Registered Dietitian Nutritionists provide nutritional care and counseling to schools, hospitals, nursing homes, community health programs, and in fitness centers, as well as in the food industry.

Graduates may also become sports dietitians/nutritionists, food-service managers, wellness coordinators, senior research technicians, or marketing consultants.

Regardless of career choice, Registered Dietitian Nutritionists are recognized as the link to nutrition and health.

Jobs for Those with RD Certification


The clinical term refers to employment in hospitals, HMO's, long-term care facilities, or other health care facilities. In this setting, the RDN educates patients about nutrition and administers medical nutrition therapy as part of the healthcare team. They work with doctors, nurses, and therapists to help speed patients' recoveries and lay the groundwork for long-term health. There are many specialty areas including diabetes, kidney disease, eating disorders, cancer, pediatrics, nutrition support, and cardiac rehabilitation.

Community & Public Health

Community and public health settings allow RDN's to teach, monitor, and advise the public. Their efforts focus on helping to improve the quality of life through healthy eating habits. This health promotion may include working with families, children, the elderly and pregnant women.

Consulting—Private Practice

In a private practice setting, RDN's can either work under contract with health care or food companies, or in their own business. Nutrition screening and assessments are performed for their own clients and of those referred to by a physician. They offer advice on weight loss, cholesterol reduction, and a variety of diet-related concerns. They provide services to food service or restaurant managers, food vendors, athletes, nursing home residents, company employees, or individual counseling.

Food/Nutrition Business Industry

Many RDN's who pursue the food and nutrition-related business industry possess strengths in creativity, entrepreneurship, and business. They find this area to be rewarding. These positions involve work in communications, consumer affairs, public relations, marketing, or product development.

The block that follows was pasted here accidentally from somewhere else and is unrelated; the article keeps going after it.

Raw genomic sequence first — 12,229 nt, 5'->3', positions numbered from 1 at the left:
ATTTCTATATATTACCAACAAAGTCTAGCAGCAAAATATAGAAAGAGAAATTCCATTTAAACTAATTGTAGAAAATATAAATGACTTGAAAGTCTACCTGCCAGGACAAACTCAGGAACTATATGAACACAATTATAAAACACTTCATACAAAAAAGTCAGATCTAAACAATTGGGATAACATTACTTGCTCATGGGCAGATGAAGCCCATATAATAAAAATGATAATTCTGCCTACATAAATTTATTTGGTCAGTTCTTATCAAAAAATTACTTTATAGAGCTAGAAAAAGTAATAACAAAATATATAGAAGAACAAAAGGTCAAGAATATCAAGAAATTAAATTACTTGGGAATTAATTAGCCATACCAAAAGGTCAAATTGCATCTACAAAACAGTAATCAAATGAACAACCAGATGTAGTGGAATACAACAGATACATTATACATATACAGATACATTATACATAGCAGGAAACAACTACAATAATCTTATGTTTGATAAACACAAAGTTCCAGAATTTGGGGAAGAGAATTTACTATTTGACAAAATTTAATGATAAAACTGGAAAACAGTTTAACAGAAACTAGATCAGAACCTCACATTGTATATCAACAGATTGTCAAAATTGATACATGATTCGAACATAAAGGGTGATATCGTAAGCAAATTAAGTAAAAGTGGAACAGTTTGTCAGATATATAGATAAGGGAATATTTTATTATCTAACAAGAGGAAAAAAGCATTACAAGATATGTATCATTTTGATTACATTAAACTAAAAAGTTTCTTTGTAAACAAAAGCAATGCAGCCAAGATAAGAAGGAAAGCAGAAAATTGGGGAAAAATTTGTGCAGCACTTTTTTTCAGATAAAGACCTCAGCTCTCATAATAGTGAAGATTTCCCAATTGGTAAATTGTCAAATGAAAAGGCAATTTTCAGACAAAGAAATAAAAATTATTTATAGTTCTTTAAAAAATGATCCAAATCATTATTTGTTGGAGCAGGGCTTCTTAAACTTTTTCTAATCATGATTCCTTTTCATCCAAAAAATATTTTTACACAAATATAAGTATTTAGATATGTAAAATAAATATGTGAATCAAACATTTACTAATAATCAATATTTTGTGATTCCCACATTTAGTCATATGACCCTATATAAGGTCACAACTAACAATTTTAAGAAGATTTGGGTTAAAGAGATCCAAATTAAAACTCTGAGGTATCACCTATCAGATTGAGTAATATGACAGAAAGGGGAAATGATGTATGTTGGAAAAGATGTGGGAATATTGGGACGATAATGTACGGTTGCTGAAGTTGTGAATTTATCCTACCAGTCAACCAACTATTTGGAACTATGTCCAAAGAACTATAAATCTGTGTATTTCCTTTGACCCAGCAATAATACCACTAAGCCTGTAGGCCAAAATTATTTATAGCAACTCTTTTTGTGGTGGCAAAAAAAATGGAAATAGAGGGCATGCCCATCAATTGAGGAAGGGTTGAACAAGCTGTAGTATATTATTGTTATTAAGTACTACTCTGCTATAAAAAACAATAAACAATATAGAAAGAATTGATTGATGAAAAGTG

Foodservice operations can be managed by RDN's. This may be in schools, hospitals, day-care centers, or correctional facilities. Typically, they oversee everything from food purchasing and preparation to staff management.


RDN's can work in management of healthcare institutions, foodservice, and business facilities. Frequently these positions include personnel responsibilities, menu planning and budgeting. As Americans recognize the importance of good nutrition, management dietitians play an increasingly key role wherever food is served.

Research & Education

Research RDN's work in universities, medical centers, governmental agencies, and food and pharmaceutical companies. They teach physicians, nurses, dietetic students, and others in the sophisticated science of foods and nutrition. In these positions, research is directed or conducted with experiments to answer critical nutrition recommendations for the public.

If you would like to get involved in research, consider emailing professors that are studying areas of interest to you. 

Sports or Wellness Nutrition

In a sports nutrition or wellness program, RDN's educate clients about the connection between food, fitness and health. The RDN counsels and assesses the nutritional needs of competitive and recreational athletes and teams.

Jobs For Those Without RD Certification

Although most of the nutritional health market requires the RDN credential, there are opportunities for a student who has their B.S., but did not complete the RDN requirements.

These positions include:

  • Diet Technician
  • Foodservice Supervisor
  • Sales within the health or food industry
  • Catering
  • Foodservice Systems Management